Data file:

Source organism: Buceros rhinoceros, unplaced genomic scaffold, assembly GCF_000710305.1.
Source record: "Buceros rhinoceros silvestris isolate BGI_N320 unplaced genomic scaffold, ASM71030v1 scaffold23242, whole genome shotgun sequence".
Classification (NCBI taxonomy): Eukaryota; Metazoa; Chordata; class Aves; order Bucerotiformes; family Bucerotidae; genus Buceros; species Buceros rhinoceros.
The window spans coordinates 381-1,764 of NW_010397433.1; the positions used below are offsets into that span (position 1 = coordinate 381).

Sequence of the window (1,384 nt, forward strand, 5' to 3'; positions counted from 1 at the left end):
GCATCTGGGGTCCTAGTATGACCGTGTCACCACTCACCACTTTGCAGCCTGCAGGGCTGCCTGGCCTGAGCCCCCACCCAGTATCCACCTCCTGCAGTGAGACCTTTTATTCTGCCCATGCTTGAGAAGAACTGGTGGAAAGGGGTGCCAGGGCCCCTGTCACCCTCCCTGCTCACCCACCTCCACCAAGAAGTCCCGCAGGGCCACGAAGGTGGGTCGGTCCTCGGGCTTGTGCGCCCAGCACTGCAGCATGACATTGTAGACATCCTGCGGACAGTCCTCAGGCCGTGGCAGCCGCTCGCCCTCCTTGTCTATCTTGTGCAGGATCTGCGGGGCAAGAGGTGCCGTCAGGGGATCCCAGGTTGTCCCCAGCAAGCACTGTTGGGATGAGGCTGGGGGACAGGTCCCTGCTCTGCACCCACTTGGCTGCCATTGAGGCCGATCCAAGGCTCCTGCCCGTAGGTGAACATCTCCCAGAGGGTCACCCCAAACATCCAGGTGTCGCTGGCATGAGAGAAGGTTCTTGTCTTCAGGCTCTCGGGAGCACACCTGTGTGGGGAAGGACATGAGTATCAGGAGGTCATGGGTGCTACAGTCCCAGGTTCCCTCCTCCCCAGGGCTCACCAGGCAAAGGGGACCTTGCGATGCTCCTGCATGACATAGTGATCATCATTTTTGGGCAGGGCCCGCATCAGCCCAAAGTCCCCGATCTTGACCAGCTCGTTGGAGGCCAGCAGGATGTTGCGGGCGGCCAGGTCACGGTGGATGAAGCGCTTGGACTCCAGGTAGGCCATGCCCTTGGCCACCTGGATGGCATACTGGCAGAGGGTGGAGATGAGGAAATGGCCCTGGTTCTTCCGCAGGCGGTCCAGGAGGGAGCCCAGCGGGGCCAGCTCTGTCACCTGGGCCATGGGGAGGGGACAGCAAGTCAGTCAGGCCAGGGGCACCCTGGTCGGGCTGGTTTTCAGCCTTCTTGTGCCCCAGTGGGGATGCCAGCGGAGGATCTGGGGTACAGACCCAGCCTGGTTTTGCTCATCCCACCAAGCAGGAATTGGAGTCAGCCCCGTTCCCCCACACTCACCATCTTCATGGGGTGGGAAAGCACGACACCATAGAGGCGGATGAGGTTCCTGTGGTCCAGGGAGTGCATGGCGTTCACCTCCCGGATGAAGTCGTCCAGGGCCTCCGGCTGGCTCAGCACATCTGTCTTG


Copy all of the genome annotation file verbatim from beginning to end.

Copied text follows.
Source organism: Buceros rhinoceros, unplaced genomic scaffold, assembly GCF_000710305.1.
Source record: "Buceros rhinoceros silvestris isolate BGI_N320 unplaced genomic scaffold, ASM71030v1 scaffold23242, whole genome shotgun sequence".
Classification (NCBI taxonomy): Eukaryota; Metazoa; Chordata; class Aves; order Bucerotiformes; family Bucerotidae; genus Buceros; species Buceros rhinoceros.
The window spans coordinates 381-1,764 of NW_010397433.1; the positions used below are offsets into that span (position 1 = coordinate 381).

Sequence of the window (1,384 nt, forward strand, 5' to 3'; positions counted from 1 at the left end):
GCATCTGGGGTCCTAGTATGACCGTGTCACCACTCACCACTTTGCAGCCTGCAGGGCTGCCTGGCCTGAGCCCCCACCCAGTATCCACCTCCTGCAGTGAGACCTTTTATTCTGCCCATGCTTGAGAAGAACTGGTGGAAAGGGGTGCCAGGGCCCCTGTCACCCTCCCTGCTCACCCACCTCCACCAAGAAGTCCCGCAGGGCCACGAAGGTGGGTCGGTCCTCGGGCTTGTGCGCCCAGCACTGCAGCATGACATTGTAGACATCCTGCGGACAGTCCTCAGGCCGTGGCAGCCGCTCGCCCTCCTTGTCTATCTTGTGCAGGATCTGCGGGGCAAGAGGTGCCGTCAGGGGATCCCAGGTTGTCCCCAGCAAGCACTGTTGGGATGAGGCTGGGGGACAGGTCCCTGCTCTGCACCCACTTGGCTGCCATTGAGGCCGATCCAAGGCTCCTGCCCGTAGGTGAACATCTCCCAGAGGGTCACCCCAAACATCCAGGTGTCGCTGGCATGAGAGAAGGTTCTTGTCTTCAGGCTCTCGGGAGCACACCTGTGTGGGGAAGGACATGAGTATCAGGAGGTCATGGGTGCTACAGTCCCAGGTTCCCTCCTCCCCAGGGCTCACCAGGCAAAGGGGACCTTGCGATGCTCCTGCATGACATAGTGATCATCATTTTTGGGCAGGGCCCGCATCAGCCCAAAGTCCCCGATCTTGACCAGCTCGTTGGAGGCCAGCAGGATGTTGCGGGCGGCCAGGTCACGGTGGATGAAGCGCTTGGACTCCAGGTAGGCCATGCCCTTGGCCACCTGGATGGCATACTGGCAGAGGGTGGAGATGAGGAAATGGCCCTGGTTCTTCCGCAGGCGGTCCAGGAGGGAGCCCAGCGGGGCCAGCTCTGTCACCTGGGCCATGGGGAGGGGACAGCAAGTCAGTCAGGCCAGGGGCACCCTGGTCGGGCTGGTTTTCAGCCTTCTTGTGCCCCAGTGGGGATGCCAGCGGAGGATCTGGGGTACAGACCCAGCCTGGTTTTGCTCATCCCACCAAGCAGGAATTGGAGTCAGCCCCGTTCCCCCACACTCACCATCTTCATGGGGTGGGAAAGCACGACACCATAGAGGCGGATGAGGTTCCTGTGGTCCAGGGAGTGCATGGCGTTCACCTCCCGGATGAAGTCGTCCAGGGCCTCCGGCTGGCTCAGCACATCTGTCTTG